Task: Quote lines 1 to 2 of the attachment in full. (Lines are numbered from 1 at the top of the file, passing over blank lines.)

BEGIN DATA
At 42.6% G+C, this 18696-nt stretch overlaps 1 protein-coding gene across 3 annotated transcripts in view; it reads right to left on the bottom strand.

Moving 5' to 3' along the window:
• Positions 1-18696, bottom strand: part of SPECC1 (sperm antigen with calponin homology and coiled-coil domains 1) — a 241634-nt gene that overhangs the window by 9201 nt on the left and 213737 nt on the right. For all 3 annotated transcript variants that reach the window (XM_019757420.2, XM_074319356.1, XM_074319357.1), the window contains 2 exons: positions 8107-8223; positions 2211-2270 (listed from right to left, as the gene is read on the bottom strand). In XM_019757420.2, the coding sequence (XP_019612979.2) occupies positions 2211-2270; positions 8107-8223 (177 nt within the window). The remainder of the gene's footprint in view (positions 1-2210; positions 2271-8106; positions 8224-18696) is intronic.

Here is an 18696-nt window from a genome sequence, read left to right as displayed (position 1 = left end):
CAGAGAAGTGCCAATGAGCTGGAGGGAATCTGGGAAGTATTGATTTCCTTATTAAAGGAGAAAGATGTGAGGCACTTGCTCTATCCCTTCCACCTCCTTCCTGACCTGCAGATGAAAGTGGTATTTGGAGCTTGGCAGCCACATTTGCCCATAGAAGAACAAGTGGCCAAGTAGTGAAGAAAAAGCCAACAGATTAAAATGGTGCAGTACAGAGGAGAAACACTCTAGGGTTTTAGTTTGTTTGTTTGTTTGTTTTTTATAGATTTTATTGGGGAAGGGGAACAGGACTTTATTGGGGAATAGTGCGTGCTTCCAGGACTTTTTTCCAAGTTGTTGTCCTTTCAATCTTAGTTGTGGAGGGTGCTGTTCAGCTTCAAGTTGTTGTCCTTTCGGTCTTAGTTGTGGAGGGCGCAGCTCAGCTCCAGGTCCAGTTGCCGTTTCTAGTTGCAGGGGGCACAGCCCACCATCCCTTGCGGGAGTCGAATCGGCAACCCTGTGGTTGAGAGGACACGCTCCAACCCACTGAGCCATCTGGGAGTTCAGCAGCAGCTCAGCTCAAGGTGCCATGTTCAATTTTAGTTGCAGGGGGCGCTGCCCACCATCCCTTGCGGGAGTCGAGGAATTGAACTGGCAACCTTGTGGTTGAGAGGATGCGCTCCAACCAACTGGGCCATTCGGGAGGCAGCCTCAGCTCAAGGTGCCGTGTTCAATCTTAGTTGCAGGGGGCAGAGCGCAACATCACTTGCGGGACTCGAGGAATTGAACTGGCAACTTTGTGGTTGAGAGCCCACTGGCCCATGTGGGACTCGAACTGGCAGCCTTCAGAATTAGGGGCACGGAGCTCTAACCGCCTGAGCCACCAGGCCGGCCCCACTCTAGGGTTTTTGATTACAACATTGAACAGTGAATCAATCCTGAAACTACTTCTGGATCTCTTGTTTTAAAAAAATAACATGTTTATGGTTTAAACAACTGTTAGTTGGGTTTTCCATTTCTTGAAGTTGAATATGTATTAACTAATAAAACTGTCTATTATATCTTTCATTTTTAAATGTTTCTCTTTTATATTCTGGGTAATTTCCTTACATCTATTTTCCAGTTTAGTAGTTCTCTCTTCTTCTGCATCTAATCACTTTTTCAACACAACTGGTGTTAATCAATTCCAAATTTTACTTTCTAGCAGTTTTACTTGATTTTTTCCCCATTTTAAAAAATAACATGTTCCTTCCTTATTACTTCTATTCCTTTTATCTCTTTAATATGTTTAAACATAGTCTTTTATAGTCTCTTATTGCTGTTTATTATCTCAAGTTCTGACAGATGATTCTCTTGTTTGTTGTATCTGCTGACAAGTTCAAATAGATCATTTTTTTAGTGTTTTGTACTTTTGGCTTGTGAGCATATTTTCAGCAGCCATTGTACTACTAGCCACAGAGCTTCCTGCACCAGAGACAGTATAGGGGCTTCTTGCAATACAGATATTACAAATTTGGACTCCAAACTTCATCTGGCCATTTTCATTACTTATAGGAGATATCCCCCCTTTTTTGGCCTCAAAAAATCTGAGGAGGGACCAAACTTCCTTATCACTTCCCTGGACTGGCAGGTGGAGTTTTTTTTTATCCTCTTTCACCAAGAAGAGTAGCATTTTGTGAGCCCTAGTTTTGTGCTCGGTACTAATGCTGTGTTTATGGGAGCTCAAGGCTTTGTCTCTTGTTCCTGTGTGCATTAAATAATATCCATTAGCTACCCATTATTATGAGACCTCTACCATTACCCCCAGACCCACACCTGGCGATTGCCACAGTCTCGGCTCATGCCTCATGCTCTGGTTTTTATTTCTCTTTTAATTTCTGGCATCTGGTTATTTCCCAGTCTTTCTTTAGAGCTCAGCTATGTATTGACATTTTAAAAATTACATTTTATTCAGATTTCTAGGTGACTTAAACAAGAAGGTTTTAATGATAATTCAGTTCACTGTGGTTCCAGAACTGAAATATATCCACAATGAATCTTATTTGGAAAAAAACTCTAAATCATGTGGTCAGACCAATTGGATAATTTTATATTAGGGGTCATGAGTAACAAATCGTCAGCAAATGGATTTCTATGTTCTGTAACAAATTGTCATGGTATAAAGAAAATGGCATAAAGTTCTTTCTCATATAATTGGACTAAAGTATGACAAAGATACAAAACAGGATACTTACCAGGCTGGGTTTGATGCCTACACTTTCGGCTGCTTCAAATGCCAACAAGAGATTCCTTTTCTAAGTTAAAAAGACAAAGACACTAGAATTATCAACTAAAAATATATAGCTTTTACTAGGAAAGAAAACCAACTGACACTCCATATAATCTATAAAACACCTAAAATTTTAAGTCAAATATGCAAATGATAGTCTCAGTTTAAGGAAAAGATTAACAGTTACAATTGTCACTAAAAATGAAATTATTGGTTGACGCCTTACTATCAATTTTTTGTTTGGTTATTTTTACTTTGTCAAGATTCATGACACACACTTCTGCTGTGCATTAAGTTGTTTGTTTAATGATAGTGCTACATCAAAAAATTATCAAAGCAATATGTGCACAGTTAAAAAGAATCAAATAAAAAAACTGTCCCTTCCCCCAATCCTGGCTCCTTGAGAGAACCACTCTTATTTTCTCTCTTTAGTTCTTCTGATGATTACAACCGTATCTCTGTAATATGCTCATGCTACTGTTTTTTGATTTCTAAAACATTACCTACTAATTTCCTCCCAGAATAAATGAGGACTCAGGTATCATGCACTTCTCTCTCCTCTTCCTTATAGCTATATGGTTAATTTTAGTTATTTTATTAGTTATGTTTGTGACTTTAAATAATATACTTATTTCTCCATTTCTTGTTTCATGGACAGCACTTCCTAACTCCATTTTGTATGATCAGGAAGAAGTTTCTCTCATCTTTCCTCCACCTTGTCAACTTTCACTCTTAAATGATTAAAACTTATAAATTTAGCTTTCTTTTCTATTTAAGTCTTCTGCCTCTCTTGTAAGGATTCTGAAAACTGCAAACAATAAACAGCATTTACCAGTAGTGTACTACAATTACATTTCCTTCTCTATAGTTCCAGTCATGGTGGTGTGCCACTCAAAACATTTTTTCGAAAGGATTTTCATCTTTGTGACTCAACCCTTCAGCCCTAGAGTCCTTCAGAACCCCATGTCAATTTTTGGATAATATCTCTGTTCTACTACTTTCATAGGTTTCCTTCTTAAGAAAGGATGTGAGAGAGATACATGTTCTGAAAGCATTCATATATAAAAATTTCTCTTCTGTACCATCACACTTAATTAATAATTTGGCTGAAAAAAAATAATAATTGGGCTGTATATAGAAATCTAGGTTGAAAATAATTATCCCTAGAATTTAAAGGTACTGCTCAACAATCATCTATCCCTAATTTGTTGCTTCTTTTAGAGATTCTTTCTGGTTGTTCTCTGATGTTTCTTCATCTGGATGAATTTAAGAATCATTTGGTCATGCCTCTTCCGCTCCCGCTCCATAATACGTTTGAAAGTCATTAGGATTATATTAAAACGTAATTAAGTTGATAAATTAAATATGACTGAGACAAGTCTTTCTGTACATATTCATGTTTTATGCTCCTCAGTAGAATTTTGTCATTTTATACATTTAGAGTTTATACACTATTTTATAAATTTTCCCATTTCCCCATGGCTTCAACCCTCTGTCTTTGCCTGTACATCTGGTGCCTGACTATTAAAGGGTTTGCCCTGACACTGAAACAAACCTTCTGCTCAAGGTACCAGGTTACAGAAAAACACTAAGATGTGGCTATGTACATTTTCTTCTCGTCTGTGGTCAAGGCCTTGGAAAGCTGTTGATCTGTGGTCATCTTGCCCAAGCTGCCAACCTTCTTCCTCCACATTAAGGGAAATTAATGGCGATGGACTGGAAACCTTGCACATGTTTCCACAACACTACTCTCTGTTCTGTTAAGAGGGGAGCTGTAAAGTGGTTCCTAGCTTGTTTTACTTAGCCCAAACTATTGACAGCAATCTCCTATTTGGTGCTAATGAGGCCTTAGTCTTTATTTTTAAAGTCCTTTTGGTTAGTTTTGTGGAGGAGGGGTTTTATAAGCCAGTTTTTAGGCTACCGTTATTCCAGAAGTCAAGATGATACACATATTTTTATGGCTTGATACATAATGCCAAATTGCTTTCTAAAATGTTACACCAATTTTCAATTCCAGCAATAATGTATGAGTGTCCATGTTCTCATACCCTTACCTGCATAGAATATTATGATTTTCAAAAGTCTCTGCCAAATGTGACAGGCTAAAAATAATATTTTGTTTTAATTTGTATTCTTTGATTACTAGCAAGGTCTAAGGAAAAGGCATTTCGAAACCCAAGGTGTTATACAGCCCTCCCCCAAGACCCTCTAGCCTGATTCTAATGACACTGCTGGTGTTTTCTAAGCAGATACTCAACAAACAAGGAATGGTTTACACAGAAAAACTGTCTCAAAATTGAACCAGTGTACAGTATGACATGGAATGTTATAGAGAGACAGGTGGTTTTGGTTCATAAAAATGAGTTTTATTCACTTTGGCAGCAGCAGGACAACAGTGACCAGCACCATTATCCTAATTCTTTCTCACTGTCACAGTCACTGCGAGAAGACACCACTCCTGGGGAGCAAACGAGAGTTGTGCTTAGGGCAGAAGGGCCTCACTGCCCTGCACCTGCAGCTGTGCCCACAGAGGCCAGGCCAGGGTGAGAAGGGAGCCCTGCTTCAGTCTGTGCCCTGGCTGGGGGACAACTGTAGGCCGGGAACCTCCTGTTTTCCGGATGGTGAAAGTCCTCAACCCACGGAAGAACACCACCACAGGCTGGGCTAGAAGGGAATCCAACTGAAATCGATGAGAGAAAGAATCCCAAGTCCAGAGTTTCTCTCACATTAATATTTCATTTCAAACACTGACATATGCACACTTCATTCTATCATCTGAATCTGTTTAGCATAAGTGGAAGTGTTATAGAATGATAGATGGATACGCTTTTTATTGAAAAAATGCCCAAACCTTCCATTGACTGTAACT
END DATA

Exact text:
At 42.6% G+C, this 18696-nt stretch overlaps 1 protein-coding gene across 3 annotated transcripts in view; it reads right to left on the bottom strand.

Moving 5' to 3' along the window: